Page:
Healthy Never Tasted So Good Chew on This… Cuz That Ain't Right

July 1, 2013

Patty Pan Squash Pie

Photo: Patty Pan Squash RecipePartially bake 9" pie shell and cool2 Patty Pan squash3 oz fresh fugs1.5 oz dates ( more for sweeter taste)2 free range cage free eggs1/8 t ground cloves1/8 t ground nutmeg1 t cinnamon1 t vanilla (Spice Island no corn syrup)1 T granulated honey1. steam squash2.cut squash in cubes3.  Put squash in blender and puree4.  Add dates and figs and blend till also pureed5.  Blend in the two eggs6.  Add spices and blend again7.  Add vanilla and granulated honey blending well8.  Pour into partially baked pie shell9. Bake 350° for 25 min10.  Remove from oven and let cool.11.  Serve alone or with ice cream.

Patty Pan (Sunburst) Squash Recipe


Patty Pan Squash Recipe

Partially bake 9″ pie shell and cool

2 Patty Pan squash
3 oz fresh fugs
1.5 oz dates ( more for sweeter taste)
2 free range cage free eggs
1/8 t ground cloves
1/8 t ground nutmeg
1 t cinnamon
1 t vanilla (Spice Island no corn syrup)
1 T granulated honey

1.  steam squash
2.  cut squash in cubes
3.  Put squash in blender and puree
4.   Add dates and figs and blend till also pureed
5.   Blend in the two eggs
6.   Add spices and blend again
7.   Add vanilla and granulated honey blending well
8.    Pour into partially baked pie shell
9.    Bake 350° for 25 min
10.  Remove from oven and let cool.
11.  Serve alone or with ice cream.


June 5, 2012

How Healthy is the Egg; Free Range ?


Real Free Range Chickens:

 There has been and will undoubtedly continue to be much discussion about the egg.  No, I do not mean “which came first, the chicken or the egg!” I just want to talk about the egg not the chicken.

You ask, “how healthy is a free range, cage free egg? First, you must understand what the terms mean and how you can be hoodwinked by the grocery stores and end up paying more for what you thought you understood free range and cage free to mean.

The Egg cartons in the grocery stores that have the word “cagefree or cage free” means the chickens were not in a cage. However, they ARE in a building shielded from the sun and obtaining necessary vitamin-D for health. When you have a lot of chickens in a confined space, a lot of dropping become accumulated and the chickens are not human, so they walk, run, fall and even lay their eggs wherever.

Cagefree, You decide!


Free range chickens are free to roam the fields and live in a more natural state. Generally, the accumulation of droppings is more spread out therefore, the potential to lay the egg in the droppings is greatly reduced. That is not to say it may not happen, but it is less likely.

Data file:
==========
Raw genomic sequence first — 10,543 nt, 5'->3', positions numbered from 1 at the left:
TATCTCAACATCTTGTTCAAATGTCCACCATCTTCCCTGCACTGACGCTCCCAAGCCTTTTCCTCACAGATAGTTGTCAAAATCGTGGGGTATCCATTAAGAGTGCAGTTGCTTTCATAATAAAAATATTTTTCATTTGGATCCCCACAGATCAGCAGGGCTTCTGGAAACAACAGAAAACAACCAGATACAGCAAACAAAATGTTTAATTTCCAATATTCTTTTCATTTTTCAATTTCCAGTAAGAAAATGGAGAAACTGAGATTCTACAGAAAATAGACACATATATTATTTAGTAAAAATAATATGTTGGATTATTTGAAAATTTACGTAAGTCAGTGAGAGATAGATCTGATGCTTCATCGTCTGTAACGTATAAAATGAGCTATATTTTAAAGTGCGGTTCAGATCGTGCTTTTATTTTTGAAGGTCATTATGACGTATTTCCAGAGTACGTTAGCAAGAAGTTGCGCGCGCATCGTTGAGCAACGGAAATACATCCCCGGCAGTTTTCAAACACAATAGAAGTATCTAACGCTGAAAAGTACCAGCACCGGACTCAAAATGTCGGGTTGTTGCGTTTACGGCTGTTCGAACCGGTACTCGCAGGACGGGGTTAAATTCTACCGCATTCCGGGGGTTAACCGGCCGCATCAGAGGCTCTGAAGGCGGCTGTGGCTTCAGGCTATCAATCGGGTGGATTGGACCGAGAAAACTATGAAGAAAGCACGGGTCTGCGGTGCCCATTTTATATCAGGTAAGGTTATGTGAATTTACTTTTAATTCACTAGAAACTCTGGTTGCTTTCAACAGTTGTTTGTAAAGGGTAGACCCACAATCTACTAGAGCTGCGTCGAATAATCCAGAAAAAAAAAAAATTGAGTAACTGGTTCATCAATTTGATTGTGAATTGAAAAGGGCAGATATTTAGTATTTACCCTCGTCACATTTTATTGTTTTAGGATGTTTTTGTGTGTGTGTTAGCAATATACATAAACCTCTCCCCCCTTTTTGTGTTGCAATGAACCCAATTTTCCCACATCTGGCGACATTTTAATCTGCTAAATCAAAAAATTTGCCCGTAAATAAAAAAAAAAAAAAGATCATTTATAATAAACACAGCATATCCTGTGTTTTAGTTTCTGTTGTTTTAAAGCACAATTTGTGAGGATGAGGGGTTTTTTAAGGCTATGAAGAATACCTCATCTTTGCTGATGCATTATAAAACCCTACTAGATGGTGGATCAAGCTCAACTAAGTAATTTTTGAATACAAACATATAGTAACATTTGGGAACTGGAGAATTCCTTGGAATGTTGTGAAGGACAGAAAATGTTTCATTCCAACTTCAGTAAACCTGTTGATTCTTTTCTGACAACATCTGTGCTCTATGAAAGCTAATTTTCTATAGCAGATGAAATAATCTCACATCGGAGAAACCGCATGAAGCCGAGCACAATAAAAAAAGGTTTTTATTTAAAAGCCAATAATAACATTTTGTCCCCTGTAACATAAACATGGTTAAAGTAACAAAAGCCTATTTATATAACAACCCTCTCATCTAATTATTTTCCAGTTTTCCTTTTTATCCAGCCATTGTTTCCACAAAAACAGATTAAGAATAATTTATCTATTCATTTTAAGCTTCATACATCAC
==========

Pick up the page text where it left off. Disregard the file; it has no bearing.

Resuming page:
When chickens are either in cages or in restricted buildings, the potential for disease transmission is also increased because of the close quarters and increased concentration of droppings (litter treatment options are available).  Also, remember the egg shells are porous and will absorb liquids and lots of other things making them unhealthy.

Chickens that are free range and cage free are in the sun and just like humans, they adsorb vitamin-D. The overall health benefit of vitamin-D is another blog (see short video below), but I am sure you have some idea of the benefits; bones, immune system, mood, weight etc.  Well, if the chicken is in better health, the egg produced by the chicken is a healthier egg.

Compare a store bought, 30+ days old egg before it gets to the store to a free range egg.

I am fortunate enough to be able to get my free range eggs from a friend who breeds all kinds of fowl and treats them like her children.  She has even named them all and can tell you their personalities.  Currently, she has over twenty-five (25) different types of eggs I can get; chicken, quail, duck, geese, turkey and pheasant is what I can remember right now. They come is all shapes, colors, sizes and textures.

If you want to breed your own free range chickens, here are some tips she told me about to get your fowl to produce the healthiest eggs:

  1. keep them happy,
  2. do not debeak them,
  3. let them be free range in a natural field,
  4. make them nesting boxes,
  5. feed them scrap + oyster shell + the egg laying pellets and no growth hormones,
  6. give them minerals and vitamins to replace minerals and vitamins lost during the laying season, yes, when they are left to nature taking its course, they have a season and it is not always year round although some may choose to do so,
  7. feed them rice sauteed with grape seed oil + fresh vegetables,
  8. in the winter – add cayenne to their feed to keep them warm and bug free,
  9. in the summer – add garlic powder to their feed to keep them bug free,
  10. talk to them,
  11. thank them for the egg they let you take.

In the end,  the egg you get will the following nutritional values and health benefits:

  1. a deep vibrant yellow-orange firmer creamier yolk that looks like the sun and is high in beta carotene (vitamin-A),
  2. 6 times the vitamin-D as factory store bought eggs,
  3. 4 times the vitamin-E as factory store bought eggs,
  4. 33% less cholesterol as factory store bought eggs,
  5. 25% less saturated fat as factory store bought eggs,
  6. 2 times the omega-3 as factory store bought eggs,
  7. 2 eggs virtually satisfy the RDV of vitamin-D,
  8. does not have any more calories, but 3 times the nutritional value as factory store bought eggs,

Just like humans, fowls “are what they eat”. Food, sun (vitamin-D) and exercise plays a major  role here also. The varied diet  and open air and sun promotes better nutrition for the chicken as well as the egg produced.  As explained in the video above vitamin-D is critical to being healthy.  Apply what is said in the video to fowl.

Additional health promoting benefits of eating free range and cage free eggs are:

  1. better hair,
  2. better nails,
  3. better brain function – omega-3,